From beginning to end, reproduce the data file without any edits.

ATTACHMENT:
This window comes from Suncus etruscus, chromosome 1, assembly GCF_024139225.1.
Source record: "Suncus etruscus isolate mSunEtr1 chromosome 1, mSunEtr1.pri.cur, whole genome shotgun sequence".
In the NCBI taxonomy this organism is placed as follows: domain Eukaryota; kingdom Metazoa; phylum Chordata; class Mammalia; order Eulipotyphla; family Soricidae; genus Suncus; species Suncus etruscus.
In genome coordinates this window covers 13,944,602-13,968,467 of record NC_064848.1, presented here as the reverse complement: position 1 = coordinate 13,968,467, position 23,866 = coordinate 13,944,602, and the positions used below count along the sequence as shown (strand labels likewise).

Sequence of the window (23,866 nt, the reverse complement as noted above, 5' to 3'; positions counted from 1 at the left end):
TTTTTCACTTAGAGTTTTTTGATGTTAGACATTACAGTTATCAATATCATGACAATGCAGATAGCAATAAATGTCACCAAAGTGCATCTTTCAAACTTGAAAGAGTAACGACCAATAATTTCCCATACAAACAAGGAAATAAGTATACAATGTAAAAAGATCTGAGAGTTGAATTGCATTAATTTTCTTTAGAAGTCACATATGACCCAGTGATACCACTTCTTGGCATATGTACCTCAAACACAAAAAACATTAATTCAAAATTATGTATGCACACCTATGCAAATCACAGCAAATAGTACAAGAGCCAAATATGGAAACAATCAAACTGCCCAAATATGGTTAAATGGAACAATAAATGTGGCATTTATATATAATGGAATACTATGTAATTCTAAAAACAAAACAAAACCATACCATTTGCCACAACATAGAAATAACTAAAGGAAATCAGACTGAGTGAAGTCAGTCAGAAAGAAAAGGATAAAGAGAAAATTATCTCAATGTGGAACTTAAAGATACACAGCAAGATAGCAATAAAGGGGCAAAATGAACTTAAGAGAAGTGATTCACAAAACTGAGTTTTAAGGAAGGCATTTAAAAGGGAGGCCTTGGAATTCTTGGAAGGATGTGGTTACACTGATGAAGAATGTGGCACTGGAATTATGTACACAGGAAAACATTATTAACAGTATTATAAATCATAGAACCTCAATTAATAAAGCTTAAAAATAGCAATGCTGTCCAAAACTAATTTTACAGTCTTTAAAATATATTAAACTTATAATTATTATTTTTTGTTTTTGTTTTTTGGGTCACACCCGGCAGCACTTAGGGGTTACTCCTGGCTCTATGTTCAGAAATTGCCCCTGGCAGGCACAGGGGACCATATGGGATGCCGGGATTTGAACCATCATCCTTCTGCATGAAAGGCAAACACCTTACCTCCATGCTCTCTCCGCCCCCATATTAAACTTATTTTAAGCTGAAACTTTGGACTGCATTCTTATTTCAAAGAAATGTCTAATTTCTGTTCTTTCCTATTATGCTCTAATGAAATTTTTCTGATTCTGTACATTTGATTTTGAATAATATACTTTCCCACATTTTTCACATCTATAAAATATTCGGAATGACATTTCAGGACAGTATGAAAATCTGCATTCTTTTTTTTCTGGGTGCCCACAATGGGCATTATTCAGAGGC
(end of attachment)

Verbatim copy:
This window comes from Suncus etruscus, chromosome 1, assembly GCF_024139225.1.
Source record: "Suncus etruscus isolate mSunEtr1 chromosome 1, mSunEtr1.pri.cur, whole genome shotgun sequence".
In the NCBI taxonomy this organism is placed as follows: domain Eukaryota; kingdom Metazoa; phylum Chordata; class Mammalia; order Eulipotyphla; family Soricidae; genus Suncus; species Suncus etruscus.
In genome coordinates this window covers 13,944,602-13,968,467 of record NC_064848.1, presented here as the reverse complement: position 1 = coordinate 13,968,467, position 23,866 = coordinate 13,944,602, and the positions used below count along the sequence as shown (strand labels likewise).

Sequence of the window (23,866 nt, the reverse complement as noted above, 5' to 3'; positions counted from 1 at the left end):
TTTTTCACTTAGAGTTTTTTGATGTTAGACATTACAGTTATCAATATCATGACAATGCAGATAGCAATAAATGTCACCAAAGTGCATCTTTCAAACTTGAAAGAGTAACGACCAATAATTTCCCATACAAACAAGGAAATAAGTATACAATGTAAAAAGATCTGAGAGTTGAATTGCATTAATTTTCTTTAGAAGTCACATATGACCCAGTGATACCACTTCTTGGCATATGTACCTCAAACACAAAAAACATTAATTCAAAATTATGTATGCACACCTATGCAAATCACAGCAAATAGTACAAGAGCCAAATATGGAAACAATCAAACTGCCCAAATATGGTTAAATGGAACAATAAATGTGGCATTTATATATAATGGAATACTATGTAATTCTAAAAACAAAACAAAACCATACCATTTGCCACAACATAGAAATAACTAAAGGAAATCAGACTGAGTGAAGTCAGTCAGAAAGAAAAGGATAAAGAGAAAATTATCTCAATGTGGAACTTAAAGATACACAGCAAGATAGCAATAAAGGGGCAAAATGAACTTAAGAGAAGTGATTCACAAAACTGAGTTTTAAGGAAGGCATTTAAAAGGGAGGCCTTGGAATTCTTGGAAGGATGTGGTTACACTGATGAAGAATGTGGCACTGGAATTATGTACACAGGAAAACATTATTAACAGTATTATAAATCATAGAACCTCAATTAATAAAGCTTAAAAATAGCAATGCTGTCCAAAACTAATTTTACAGTCTTTAAAATATATTAAACTTATAATTATTATTTTTTGTTTTTGTTTTTTGGGTCACACCCGGCAGCACTTAGGGGTTACTCCTGGCTCTATGTTCAGAAATTGCCCCTGGCAGGCACAGGGGACCATATGGGATGCCGGGATTTGAACCATCATCCTTCTGCATGAAAGGCAAACACCTTACCTCCATGCTCTCTCCGCCCCCATATTAAACTTATTTTAAGCTGAAACTTTGGACTGCATTCTTATTTCAAAGAAATGTCTAATTTCTGTTCTTTCCTATTATGCTCTAATGAAATTTTTCTGATTCTGTACATTTGATTTTGAATAATATACTTTCCCACATTTTTCACATCTATAAAATATTCGGAATGACATTTCAGGACAGTATGAAAATCTGCATTCTTTTTTTTCTGGGTGCCCACAATGGGCATTATTCAGAGGC